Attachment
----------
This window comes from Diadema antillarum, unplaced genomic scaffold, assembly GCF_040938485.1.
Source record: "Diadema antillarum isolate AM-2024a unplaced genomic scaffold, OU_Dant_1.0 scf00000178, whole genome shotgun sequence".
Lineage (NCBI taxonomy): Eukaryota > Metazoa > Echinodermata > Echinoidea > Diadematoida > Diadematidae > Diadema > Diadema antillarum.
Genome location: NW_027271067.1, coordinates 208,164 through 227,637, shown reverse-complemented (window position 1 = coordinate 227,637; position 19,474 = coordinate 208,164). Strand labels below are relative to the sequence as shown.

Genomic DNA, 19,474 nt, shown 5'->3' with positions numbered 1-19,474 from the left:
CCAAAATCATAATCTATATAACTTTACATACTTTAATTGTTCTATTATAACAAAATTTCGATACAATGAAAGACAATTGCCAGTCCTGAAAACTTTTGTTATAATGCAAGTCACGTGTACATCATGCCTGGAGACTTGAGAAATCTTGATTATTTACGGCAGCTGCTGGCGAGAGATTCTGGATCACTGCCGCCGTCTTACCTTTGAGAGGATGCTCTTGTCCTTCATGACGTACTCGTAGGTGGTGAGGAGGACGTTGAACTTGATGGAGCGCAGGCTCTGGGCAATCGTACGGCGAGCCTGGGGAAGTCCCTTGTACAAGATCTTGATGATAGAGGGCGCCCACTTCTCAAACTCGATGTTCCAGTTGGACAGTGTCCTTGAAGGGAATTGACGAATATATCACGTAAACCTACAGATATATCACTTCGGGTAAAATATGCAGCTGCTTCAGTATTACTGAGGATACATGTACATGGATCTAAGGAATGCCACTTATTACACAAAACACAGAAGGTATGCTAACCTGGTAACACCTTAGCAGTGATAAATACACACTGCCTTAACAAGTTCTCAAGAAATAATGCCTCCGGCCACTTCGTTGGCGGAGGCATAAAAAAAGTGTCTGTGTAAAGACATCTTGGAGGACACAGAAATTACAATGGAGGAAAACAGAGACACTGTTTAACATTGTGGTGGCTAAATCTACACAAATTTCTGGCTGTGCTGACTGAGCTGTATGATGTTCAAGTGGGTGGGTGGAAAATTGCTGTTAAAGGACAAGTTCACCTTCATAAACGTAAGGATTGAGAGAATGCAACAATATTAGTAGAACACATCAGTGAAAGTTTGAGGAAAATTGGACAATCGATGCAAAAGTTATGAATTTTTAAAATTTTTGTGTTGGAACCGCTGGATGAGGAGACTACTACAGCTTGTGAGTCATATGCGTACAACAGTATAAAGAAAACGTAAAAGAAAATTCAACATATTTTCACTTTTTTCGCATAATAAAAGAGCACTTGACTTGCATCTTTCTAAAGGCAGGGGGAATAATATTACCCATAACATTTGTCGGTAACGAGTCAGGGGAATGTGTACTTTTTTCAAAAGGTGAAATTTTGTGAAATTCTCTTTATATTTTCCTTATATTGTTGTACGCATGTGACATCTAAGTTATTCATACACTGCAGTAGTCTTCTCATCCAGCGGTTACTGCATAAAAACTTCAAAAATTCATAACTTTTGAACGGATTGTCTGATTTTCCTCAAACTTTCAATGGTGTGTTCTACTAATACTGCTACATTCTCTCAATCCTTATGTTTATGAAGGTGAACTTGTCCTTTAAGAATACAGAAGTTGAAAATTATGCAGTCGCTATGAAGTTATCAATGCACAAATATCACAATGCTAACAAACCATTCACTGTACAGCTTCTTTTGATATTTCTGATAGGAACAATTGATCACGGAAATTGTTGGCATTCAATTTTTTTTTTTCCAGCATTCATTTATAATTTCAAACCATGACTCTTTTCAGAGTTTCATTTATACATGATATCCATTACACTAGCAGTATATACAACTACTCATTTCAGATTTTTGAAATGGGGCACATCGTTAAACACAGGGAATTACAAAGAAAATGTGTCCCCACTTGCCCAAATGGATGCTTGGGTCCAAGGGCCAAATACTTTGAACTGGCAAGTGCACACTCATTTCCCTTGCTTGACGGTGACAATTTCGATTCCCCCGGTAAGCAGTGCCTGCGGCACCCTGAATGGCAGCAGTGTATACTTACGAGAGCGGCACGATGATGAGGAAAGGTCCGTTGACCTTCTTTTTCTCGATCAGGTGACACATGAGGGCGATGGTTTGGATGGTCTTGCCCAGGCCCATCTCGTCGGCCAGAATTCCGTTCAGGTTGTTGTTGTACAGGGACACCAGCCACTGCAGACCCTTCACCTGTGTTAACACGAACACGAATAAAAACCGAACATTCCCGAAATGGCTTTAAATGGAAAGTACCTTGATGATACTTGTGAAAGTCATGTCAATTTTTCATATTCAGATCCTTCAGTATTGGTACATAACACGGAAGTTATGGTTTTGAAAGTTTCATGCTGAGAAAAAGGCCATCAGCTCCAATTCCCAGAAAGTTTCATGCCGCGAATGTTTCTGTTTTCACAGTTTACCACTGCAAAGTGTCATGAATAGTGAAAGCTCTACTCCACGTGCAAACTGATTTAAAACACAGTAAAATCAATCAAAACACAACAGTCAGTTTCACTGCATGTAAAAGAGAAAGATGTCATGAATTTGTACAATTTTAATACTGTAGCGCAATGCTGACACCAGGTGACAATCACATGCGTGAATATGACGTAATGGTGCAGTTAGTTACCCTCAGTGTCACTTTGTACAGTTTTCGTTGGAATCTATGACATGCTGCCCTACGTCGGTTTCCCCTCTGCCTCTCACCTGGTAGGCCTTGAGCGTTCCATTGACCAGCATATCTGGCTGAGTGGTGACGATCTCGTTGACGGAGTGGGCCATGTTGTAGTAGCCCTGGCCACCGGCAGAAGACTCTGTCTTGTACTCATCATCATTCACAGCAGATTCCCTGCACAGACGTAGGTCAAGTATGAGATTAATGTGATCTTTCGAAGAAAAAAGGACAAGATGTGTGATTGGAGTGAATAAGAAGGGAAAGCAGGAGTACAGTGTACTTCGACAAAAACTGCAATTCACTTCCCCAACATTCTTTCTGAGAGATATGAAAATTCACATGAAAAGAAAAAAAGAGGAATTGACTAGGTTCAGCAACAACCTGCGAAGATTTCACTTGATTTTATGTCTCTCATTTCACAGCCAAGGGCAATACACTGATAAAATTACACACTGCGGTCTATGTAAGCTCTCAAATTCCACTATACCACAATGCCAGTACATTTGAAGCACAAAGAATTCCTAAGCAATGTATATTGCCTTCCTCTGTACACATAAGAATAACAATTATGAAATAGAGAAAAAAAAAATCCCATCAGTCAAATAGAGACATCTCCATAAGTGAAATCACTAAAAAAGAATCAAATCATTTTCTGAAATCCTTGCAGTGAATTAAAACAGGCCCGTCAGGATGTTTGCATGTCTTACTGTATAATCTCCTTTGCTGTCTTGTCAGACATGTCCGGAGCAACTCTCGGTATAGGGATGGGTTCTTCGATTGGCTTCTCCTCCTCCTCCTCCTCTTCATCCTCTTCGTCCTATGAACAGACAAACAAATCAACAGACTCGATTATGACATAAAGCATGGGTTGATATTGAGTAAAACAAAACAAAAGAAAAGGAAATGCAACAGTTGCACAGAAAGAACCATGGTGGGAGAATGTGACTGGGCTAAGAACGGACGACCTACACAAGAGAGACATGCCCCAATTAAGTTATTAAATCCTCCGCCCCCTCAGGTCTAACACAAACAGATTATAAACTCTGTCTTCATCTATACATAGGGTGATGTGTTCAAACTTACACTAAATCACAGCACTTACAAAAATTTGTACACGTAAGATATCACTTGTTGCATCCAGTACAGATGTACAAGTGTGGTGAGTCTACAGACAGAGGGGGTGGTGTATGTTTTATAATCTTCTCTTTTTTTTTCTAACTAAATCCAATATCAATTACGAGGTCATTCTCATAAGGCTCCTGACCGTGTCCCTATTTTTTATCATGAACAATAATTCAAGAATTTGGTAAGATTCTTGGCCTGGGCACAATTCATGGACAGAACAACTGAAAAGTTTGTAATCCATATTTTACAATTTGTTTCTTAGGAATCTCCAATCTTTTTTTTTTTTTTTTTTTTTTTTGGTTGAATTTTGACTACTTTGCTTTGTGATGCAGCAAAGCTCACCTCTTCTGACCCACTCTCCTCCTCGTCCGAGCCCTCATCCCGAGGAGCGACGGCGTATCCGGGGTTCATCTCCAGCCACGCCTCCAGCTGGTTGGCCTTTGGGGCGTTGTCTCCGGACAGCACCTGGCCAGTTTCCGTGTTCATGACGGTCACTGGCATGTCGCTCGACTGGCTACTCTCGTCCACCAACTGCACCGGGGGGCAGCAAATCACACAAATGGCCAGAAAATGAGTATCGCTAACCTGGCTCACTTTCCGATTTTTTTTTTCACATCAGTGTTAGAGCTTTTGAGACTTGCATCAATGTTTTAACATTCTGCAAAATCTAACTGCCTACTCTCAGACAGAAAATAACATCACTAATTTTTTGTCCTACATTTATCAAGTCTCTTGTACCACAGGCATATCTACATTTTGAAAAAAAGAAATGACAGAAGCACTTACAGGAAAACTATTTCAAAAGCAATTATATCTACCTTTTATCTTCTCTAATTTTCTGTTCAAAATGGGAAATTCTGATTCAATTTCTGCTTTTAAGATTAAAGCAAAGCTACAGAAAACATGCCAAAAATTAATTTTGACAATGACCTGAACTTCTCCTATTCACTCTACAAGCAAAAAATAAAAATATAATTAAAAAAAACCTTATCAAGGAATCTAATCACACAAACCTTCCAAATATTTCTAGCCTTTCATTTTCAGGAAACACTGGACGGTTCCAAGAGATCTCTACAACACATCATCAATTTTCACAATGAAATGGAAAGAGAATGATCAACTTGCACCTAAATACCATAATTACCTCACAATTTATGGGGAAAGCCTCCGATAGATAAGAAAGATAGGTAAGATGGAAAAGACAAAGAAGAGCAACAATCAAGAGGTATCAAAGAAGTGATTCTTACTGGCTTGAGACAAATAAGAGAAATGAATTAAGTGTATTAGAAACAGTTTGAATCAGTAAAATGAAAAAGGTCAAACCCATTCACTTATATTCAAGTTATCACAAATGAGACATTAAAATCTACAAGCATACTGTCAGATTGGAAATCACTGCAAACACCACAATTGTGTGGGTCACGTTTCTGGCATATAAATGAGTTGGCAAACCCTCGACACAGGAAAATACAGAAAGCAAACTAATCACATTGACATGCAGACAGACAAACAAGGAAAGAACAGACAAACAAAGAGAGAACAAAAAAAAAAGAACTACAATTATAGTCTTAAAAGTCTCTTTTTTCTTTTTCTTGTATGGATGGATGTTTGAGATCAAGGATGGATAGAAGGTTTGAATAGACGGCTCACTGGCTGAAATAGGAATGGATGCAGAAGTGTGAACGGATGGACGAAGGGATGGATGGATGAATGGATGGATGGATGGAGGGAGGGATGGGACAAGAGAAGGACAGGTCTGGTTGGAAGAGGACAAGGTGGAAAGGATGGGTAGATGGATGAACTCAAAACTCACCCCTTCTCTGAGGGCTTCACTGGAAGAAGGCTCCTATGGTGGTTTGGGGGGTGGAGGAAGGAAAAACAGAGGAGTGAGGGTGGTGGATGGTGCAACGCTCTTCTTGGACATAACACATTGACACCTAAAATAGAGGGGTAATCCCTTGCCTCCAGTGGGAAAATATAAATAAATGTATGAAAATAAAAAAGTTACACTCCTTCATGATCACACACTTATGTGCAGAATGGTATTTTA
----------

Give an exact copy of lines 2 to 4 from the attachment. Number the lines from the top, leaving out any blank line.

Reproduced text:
Source record: "Diadema antillarum isolate AM-2024a unplaced genomic scaffold, OU_Dant_1.0 scf00000178, whole genome shotgun sequence".
Lineage (NCBI taxonomy): Eukaryota > Metazoa > Echinodermata > Echinoidea > Diadematoida > Diadematidae > Diadema > Diadema antillarum.
Genome location: NW_027271067.1, coordinates 208,164 through 227,637, shown reverse-complemented (window position 1 = coordinate 227,637; position 19,474 = coordinate 208,164). Strand labels below are relative to the sequence as shown.